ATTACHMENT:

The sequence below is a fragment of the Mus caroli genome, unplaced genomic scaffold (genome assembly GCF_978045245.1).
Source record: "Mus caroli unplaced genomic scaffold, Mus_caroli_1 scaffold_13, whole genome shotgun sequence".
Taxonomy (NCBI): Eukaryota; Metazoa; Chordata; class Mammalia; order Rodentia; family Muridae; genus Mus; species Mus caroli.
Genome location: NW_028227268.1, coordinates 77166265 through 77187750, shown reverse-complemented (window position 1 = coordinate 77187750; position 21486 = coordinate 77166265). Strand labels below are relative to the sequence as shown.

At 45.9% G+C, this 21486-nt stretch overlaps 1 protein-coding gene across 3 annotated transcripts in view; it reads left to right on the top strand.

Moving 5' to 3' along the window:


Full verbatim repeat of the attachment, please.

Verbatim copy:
The sequence below is a fragment of the Mus caroli genome, unplaced genomic scaffold (genome assembly GCF_978045245.1).
Source record: "Mus caroli unplaced genomic scaffold, Mus_caroli_1 scaffold_13, whole genome shotgun sequence".
Taxonomy (NCBI): Eukaryota; Metazoa; Chordata; class Mammalia; order Rodentia; family Muridae; genus Mus; species Mus caroli.
Genome location: NW_028227268.1, coordinates 77166265 through 77187750, shown reverse-complemented (window position 1 = coordinate 77187750; position 21486 = coordinate 77166265). Strand labels below are relative to the sequence as shown.

At 45.9% G+C, this 21486-nt stretch overlaps 1 protein-coding gene across 3 annotated transcripts in view; it reads left to right on the top strand.

Moving 5' to 3' along the window: